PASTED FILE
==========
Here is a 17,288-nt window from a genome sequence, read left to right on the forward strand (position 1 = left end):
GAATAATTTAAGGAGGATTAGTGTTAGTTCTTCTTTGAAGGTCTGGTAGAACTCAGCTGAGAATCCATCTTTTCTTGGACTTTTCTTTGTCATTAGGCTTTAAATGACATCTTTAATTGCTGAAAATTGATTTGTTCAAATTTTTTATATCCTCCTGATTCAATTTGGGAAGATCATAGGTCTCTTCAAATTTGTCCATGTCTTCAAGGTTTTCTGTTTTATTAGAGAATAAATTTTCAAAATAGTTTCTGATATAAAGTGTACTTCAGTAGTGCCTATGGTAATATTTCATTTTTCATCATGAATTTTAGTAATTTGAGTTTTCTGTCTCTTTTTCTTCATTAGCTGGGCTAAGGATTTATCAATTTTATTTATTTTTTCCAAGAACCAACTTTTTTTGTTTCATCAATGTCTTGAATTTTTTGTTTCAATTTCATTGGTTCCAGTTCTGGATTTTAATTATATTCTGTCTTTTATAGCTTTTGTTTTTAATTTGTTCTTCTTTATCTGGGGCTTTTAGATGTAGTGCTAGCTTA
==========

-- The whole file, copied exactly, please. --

Here is a 17,288-nt window from a genome sequence, read left to right on the forward strand (position 1 = left end):
GAATAATTTAAGGAGGATTAGTGTTAGTTCTTCTTTGAAGGTCTGGTAGAACTCAGCTGAGAATCCATCTTTTCTTGGACTTTTCTTTGTCATTAGGCTTTAAATGACATCTTTAATTGCTGAAAATTGATTTGTTCAAATTTTTTATATCCTCCTGATTCAATTTGGGAAGATCATAGGTCTCTTCAAATTTGTCCATGTCTTCAAGGTTTTCTGTTTTATTAGAGAATAAATTTTCAAAATAGTTTCTGATATAAAGTGTACTTCAGTAGTGCCTATGGTAATATTTCATTTTTCATCATGAATTTTAGTAATTTGAGTTTTCTGTCTCTTTTTCTTCATTAGCTGGGCTAAGGATTTATCAATTTTATTTATTTTTTCCAAGAACCAACTTTTTTTGTTTCATCAATGTCTTGAATTTTTTGTTTCAATTTCATTGGTTCCAGTTCTGGATTTTAATTATATTCTGTCTTTTATAGCTTTTGTTTTTAATTTGTTCTTCTTTATCTGGGGCTTTTAGATGTAGTGCTAGCTTA